Water is a Polar Molecule
Hydrogen Bonds in Water
Scale Control Mechanism
Enhanced Colloidal Charge
Operating Principles
Treatment Effects Last
Current Source Generators

A water molecule, because of its shape, is a polar molecule. That is, it has one side that is positively charged and one side that is negatively charged. The molecule is made up of two hydrogen atoms and one oxygen atom. The bonds between the atoms are called covalent bonds, because the atoms share electrons. The hydrogen atoms have one electron each.

Because they share those electrons with the oxygen atom, the electrons tend to stay close to the oxygen atom and the outside of the hydrogen atom tends to be positively charged. The oxygen atom has eight electrons. Most of those tend to stay away from the hydrogen atoms, and cause the outside of the oxygen atom to have a negative charge.

When two water molecules get close together, the polar forces work to draw the molecules together. The oxygen atom of one water molecule will bond with several hydrogen atoms of other water molecules. These bonds are called hydrogen bonds.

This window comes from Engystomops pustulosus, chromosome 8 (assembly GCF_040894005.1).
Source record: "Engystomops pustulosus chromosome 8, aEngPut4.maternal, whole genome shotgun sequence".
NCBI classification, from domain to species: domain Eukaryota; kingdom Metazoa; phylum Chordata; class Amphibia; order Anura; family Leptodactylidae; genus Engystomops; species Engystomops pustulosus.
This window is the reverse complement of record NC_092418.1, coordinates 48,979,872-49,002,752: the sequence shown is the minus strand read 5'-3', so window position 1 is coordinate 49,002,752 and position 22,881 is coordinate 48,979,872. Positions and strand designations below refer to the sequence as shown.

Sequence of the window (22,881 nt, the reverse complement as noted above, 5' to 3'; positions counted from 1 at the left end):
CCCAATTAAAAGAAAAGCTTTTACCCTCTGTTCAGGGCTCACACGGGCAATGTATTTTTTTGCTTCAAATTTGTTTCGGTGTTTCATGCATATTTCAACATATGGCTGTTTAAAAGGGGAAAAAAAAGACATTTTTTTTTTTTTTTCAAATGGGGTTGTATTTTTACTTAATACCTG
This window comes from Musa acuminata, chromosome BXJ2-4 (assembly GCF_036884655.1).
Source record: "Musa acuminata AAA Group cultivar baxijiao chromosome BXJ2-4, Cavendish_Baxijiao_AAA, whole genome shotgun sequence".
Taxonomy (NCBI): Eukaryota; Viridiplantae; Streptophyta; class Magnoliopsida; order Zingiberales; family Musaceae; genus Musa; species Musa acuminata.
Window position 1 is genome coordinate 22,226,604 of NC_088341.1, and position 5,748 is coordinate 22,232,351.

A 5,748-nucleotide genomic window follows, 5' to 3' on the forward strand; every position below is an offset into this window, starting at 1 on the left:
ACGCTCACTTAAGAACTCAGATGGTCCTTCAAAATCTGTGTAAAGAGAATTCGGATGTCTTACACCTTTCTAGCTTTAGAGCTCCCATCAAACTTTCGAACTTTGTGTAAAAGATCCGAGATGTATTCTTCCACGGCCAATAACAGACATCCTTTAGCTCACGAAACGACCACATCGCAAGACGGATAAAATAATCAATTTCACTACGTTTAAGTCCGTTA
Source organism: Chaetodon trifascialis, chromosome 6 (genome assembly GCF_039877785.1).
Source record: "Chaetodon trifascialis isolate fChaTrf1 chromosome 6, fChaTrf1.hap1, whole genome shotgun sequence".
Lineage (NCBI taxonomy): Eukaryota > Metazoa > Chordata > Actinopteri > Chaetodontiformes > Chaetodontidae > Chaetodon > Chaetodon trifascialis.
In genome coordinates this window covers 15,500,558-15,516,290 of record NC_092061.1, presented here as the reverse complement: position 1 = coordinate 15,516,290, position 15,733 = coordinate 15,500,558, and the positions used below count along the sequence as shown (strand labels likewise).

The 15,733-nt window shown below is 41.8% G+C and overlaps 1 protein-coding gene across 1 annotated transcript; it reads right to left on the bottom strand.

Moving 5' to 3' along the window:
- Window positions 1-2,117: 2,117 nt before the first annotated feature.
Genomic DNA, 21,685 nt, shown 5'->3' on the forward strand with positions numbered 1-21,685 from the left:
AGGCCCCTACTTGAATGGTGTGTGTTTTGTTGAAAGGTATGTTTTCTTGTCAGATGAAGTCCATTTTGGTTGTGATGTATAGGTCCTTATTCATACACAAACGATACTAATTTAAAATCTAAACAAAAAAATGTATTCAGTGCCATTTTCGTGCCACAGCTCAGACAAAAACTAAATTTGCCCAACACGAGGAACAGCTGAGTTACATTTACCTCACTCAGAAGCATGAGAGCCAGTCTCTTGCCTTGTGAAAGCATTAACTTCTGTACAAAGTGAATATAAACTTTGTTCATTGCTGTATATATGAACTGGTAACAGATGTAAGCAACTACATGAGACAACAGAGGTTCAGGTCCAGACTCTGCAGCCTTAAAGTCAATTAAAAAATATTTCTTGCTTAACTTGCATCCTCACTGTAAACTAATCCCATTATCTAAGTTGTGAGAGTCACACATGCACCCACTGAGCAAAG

Hydrogen bonds are not as strong as covalent bonds, but they are strong enough to bind water molecules together and give water its unique characteristics. (An analogy concerning the bonds is that the covalent bonds are like a strong glue bond while the hydrogen bonds are like the bond between two toy magnets).

 Two of those characteristics are: water's great ability to dissolve materials, and water's lower density when it is frozen. At any time about 20% of the water molecules in liquid water are freed of their hydrogen bonds and able to "hydrate" other materials in the water.

The Triangular Wave treatment technology takes advantage of this unique characteristic of water, a polar molecule.